Trump and May emphasise ‘special relationship’ despite early snubs
Trump and May are due to meet in Washington in the spring after the prime minister's closest advisers were sent to the US in an attempt to improve relations with the president-elect’s team.
I look very much forward to meeting Prime Minister Theresa May in Washington in the Spring. Britain, a longtime U.S. ally, is very special!— Donald J. Trump (@realDonaldTrump) January 8, 2017
Following Trump’s victory in the US elections back in November, he met then UKIP leader Nigel Farage before any representative of the British government, proving embarrassing to May’s cabinet.
Farage was seen posing with the president-elect outside the infamous gold-plated elevator in Trump Tower only days after the election.
As an added blow to May, Trump then said Farage would do “a great job” if he were to be the next British ambassador to the US.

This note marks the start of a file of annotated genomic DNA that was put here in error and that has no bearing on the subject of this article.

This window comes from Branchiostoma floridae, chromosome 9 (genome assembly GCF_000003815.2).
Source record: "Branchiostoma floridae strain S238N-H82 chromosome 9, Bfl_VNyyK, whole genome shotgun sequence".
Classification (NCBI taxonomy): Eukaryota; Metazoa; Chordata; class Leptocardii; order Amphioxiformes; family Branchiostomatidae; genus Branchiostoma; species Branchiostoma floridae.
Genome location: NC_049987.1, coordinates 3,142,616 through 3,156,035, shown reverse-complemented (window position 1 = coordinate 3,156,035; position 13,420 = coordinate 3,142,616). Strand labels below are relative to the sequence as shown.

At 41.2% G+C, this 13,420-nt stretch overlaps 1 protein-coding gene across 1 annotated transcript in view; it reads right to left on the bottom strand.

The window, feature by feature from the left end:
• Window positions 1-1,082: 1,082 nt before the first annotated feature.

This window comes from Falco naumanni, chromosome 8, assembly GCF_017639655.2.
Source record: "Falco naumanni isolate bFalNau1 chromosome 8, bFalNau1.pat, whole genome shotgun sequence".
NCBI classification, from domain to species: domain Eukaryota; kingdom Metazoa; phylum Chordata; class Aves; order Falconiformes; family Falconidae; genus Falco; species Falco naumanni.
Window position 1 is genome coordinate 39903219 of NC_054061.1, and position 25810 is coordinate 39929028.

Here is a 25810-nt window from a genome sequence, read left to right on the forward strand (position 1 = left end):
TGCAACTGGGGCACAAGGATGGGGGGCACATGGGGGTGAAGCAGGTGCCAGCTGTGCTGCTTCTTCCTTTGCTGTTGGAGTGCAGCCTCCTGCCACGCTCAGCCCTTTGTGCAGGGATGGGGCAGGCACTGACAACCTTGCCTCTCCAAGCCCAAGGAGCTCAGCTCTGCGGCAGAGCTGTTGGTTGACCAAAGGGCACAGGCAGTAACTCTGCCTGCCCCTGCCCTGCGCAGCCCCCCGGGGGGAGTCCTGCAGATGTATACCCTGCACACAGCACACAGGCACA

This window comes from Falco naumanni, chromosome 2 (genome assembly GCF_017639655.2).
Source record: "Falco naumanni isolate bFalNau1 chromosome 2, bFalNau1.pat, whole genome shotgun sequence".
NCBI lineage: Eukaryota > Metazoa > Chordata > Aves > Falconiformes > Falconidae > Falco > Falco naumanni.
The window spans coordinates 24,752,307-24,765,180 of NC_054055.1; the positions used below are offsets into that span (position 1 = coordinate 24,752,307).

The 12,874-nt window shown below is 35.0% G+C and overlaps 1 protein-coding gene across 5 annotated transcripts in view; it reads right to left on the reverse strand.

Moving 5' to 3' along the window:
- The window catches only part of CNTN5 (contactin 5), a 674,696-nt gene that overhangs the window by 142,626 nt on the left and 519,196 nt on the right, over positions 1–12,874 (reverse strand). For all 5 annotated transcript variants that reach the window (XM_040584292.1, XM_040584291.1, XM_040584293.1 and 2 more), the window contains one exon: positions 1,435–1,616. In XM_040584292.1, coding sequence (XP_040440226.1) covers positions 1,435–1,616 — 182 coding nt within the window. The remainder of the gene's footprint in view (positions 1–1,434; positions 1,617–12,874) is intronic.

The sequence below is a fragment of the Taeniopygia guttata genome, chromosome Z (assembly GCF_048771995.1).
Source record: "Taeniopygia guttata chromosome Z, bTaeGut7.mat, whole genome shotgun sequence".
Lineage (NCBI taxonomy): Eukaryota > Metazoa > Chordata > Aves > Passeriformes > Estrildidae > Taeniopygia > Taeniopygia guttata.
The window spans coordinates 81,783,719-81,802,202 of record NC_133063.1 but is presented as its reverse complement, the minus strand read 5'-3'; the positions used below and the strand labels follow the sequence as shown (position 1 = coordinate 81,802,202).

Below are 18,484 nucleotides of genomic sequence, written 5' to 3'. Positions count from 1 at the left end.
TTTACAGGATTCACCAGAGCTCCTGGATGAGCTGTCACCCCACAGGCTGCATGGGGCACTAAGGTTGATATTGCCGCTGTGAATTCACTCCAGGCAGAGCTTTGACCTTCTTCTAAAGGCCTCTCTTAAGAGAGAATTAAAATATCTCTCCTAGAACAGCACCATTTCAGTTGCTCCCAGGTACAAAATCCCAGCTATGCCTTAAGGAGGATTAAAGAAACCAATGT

Many people would like to see @Nigel_Farage represent Great Britain as their Ambassador to the United States. He would do a great job!— Donald J. Trump (@realDonaldTrump) November 22, 2016
The prime minister’s joint chiefs of staff Nick Timothy and Fiona Hill were reportedly sent on a low-key mission to strengthen ties with the president-elect despite the icy start to the US-UK relationship under the new administration.
On Sunday, however, May called Trump’s previous comments about women “unacceptable” in an interview with Sky News.
“I think that it is unacceptable but in fact Donald Trump himself has said that and has apologized for it,” May said. “But the relationship the UK has with the United States is about something much bigger than just the relationship between the two individuals as president and prime minister.”
May echoed Trump’s comments, describing Britain as having a “special relationship” with the US, also describing it as “important.”
“I am optimistic and positive about the relationship,” May said.